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Project Background: In the US alone, total knee arthroplasty is the most common performed orthopedic surgery, with over 700,000 cases per year.1 Overall, 21-25% underwent revision due to instability.2 The stability of a TKA depends largely on soft tissue balance for proper alignment in flexion and extension. Soft tissue balancing in TKA depends on posterior femoral condylar osteophytes, which prevent full extension of the knee and increase tension posteriorly. Pre-operative soft tissue visualization is difficult and this leaves an increased chance for implant failure and revision surgery. Having a 3D model of the bone spur before and during the surgery may decrease risk of complication and enhance soft tissue modification for proper knee balancing post TKA.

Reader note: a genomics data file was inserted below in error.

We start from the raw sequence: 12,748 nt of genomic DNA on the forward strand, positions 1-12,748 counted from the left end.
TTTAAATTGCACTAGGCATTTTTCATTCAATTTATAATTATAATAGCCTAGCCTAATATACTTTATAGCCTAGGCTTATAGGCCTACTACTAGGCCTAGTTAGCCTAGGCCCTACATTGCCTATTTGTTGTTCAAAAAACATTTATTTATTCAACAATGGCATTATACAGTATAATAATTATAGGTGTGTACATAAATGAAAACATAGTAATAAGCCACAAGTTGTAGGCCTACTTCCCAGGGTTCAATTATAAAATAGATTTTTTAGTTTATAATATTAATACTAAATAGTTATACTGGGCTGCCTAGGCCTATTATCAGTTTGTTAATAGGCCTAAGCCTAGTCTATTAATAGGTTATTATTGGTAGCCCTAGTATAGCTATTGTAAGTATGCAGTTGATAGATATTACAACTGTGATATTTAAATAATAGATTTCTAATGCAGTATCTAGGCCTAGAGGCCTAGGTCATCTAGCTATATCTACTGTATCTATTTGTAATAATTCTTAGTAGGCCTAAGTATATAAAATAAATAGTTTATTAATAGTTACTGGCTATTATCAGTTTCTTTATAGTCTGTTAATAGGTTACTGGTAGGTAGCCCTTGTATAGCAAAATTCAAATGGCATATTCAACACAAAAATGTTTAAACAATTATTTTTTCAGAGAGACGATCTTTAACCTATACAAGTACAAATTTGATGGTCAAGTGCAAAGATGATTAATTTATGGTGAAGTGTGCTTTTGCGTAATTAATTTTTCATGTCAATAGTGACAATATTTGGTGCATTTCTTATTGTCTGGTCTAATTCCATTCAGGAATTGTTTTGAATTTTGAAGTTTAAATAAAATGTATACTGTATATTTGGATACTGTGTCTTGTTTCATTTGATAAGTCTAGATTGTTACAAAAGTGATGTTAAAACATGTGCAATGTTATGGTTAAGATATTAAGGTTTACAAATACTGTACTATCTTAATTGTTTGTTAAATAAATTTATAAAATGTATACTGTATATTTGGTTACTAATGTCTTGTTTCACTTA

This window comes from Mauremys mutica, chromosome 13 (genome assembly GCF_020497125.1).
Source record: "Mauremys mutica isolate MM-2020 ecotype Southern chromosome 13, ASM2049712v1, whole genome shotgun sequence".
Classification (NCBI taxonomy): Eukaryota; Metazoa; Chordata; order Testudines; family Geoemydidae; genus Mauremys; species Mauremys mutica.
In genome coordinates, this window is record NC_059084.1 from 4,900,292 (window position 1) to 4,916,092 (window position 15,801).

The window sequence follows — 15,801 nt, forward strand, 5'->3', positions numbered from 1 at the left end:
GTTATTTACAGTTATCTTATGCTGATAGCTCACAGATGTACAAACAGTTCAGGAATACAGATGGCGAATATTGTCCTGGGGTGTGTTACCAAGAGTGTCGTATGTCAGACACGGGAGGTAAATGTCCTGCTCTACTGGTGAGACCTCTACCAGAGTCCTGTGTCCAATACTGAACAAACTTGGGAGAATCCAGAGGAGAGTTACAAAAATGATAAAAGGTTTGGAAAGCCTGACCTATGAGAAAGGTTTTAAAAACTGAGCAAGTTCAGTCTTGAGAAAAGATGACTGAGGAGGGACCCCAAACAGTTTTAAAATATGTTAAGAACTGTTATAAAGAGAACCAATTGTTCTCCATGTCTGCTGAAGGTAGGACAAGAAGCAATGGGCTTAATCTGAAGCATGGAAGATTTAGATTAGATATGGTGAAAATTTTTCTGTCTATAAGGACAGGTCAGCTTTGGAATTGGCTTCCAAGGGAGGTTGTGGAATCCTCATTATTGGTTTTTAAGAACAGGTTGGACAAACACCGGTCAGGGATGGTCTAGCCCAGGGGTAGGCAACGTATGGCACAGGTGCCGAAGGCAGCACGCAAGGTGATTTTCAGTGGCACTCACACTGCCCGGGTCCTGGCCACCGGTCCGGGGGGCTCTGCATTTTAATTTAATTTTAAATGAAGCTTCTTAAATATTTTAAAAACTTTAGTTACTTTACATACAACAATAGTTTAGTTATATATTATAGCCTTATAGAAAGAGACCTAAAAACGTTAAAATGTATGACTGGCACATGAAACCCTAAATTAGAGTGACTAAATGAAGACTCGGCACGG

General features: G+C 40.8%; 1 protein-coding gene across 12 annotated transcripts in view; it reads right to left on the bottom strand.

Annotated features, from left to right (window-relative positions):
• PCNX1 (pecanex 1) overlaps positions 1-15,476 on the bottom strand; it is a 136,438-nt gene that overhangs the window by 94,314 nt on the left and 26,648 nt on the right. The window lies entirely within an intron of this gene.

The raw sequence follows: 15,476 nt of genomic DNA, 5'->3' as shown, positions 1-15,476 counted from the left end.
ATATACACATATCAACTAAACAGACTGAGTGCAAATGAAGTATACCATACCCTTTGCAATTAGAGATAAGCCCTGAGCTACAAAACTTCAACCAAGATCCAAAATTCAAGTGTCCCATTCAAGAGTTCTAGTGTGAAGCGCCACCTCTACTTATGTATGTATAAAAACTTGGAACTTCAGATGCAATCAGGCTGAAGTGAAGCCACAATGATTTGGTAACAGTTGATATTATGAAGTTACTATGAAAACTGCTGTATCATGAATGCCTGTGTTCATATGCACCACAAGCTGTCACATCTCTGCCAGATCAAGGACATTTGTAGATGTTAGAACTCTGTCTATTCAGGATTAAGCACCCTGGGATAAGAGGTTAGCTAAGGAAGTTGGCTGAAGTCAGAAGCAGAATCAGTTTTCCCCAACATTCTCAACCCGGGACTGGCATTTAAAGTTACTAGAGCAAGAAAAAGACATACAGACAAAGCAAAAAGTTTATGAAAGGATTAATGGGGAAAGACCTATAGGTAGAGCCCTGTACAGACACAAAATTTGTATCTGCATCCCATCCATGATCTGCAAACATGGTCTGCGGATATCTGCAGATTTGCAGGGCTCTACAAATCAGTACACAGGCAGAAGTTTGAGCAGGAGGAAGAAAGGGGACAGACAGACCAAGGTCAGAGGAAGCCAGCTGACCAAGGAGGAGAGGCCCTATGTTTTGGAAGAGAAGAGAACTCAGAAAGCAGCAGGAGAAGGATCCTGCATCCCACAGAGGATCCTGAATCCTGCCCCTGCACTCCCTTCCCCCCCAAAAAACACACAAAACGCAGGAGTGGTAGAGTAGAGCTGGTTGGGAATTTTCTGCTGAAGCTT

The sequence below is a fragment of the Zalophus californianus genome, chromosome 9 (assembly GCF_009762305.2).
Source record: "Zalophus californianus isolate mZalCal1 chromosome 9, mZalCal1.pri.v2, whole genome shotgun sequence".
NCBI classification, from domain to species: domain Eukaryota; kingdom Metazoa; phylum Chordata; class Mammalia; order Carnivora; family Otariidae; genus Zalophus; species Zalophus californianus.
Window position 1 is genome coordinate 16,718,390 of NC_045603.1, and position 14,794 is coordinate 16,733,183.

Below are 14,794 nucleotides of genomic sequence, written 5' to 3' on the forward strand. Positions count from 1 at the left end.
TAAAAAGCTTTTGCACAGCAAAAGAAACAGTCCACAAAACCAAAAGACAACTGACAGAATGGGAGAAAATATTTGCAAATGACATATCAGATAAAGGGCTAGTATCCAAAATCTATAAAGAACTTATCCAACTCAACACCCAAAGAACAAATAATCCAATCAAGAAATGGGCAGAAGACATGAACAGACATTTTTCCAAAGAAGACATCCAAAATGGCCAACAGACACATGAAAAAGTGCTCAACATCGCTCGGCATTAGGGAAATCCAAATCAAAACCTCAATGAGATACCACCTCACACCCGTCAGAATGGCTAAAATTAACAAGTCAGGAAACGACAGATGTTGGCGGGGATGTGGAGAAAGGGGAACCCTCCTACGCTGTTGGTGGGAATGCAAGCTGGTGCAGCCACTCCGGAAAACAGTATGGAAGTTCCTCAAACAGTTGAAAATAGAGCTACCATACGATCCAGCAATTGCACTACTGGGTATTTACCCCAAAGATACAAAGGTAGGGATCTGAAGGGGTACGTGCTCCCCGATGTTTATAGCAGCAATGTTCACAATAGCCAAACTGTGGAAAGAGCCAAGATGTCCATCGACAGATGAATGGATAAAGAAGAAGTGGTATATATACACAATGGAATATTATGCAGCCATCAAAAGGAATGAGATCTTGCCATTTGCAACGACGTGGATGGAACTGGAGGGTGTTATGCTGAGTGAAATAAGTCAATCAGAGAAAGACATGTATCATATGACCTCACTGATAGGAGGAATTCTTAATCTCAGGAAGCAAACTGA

Proposed Methods: We will 3D print a knee via MRI or CT that has been de-identified and provided by our mentor. The orthopedic surgeon will use this print out before or during surgery to address any concerns they have during the surgery in terms of proper balancing of the soft tissue of the knee. After approximately 10 uses within the OR, we will interview the surgeons and patients for their feedback. Patients undergoing total knee arthroplasty using the 3D printed knee will be matched with historic records of those who had undergone TKA. Rates of revision, patient satisfaction, and OR time will be compared across groups using chi-square and t-tests where appropriate.

Results: We anticipate reduced OR time, increased patient satisfaction and decreased rates of revision.

Conclusions: Our study demonstrates an initial use for 3D models as an aid or guide for total knee arthroplasty. Using a 3D model for TKA helps the surgeon visualize osteophytes and reduces the need for revision surgery. A larger study will need to be conducted in order to test the feasibility and practicality of 3D printing for surgery.